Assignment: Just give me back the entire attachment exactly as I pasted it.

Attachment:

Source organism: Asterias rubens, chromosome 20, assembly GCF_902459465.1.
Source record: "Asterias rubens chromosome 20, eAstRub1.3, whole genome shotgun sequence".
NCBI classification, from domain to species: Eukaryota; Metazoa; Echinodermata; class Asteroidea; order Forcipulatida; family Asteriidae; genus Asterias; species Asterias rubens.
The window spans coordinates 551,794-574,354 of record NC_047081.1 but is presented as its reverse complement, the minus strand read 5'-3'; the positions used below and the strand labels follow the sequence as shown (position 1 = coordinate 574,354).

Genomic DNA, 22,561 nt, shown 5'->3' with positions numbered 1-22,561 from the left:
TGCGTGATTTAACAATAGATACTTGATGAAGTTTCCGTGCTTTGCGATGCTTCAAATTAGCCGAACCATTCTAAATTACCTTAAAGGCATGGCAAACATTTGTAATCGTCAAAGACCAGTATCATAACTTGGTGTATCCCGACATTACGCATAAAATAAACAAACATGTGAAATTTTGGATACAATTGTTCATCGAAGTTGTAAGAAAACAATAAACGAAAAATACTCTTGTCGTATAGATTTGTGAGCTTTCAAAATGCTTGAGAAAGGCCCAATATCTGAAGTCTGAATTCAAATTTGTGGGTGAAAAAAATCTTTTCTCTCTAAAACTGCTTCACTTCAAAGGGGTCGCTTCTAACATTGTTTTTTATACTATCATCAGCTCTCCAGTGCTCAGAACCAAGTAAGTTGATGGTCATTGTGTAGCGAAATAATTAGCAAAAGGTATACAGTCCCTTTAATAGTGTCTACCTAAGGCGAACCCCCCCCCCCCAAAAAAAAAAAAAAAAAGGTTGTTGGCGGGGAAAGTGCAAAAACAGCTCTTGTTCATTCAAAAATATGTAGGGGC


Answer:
Source organism: Asterias rubens, chromosome 20, assembly GCF_902459465.1.
Source record: "Asterias rubens chromosome 20, eAstRub1.3, whole genome shotgun sequence".
NCBI classification, from domain to species: Eukaryota; Metazoa; Echinodermata; class Asteroidea; order Forcipulatida; family Asteriidae; genus Asterias; species Asterias rubens.
The window spans coordinates 551,794-574,354 of record NC_047081.1 but is presented as its reverse complement, the minus strand read 5'-3'; the positions used below and the strand labels follow the sequence as shown (position 1 = coordinate 574,354).

Genomic DNA, 22,561 nt, shown 5'->3' with positions numbered 1-22,561 from the left:
TGCGTGATTTAACAATAGATACTTGATGAAGTTTCCGTGCTTTGCGATGCTTCAAATTAGCCGAACCATTCTAAATTACCTTAAAGGCATGGCAAACATTTGTAATCGTCAAAGACCAGTATCATAACTTGGTGTATCCCGACATTACGCATAAAATAAACAAACATGTGAAATTTTGGATACAATTGTTCATCGAAGTTGTAAGAAAACAATAAACGAAAAATACTCTTGTCGTATAGATTTGTGAGCTTTCAAAATGCTTGAGAAAGGCCCAATATCTGAAGTCTGAATTCAAATTTGTGGGTGAAAAAAATCTTTTCTCTCTAAAACTGCTTCACTTCAAAGGGGTCGCTTCTAACATTGTTTTTTATACTATCATCAGCTCTCCAGTGCTCAGAACCAAGTAAGTTGATGGTCATTGTGTAGCGAAATAATTAGCAAAAGGTATACAGTCCCTTTAATAGTGTCTACCTAAGGCGAACCCCCCCCCCCCAAAAAAAAAAAAAAAAAGGTTGTTGGCGGGGAAAGTGCAAAAACAGCTCTTGTTCATTCAAAAATATGTAGGGGC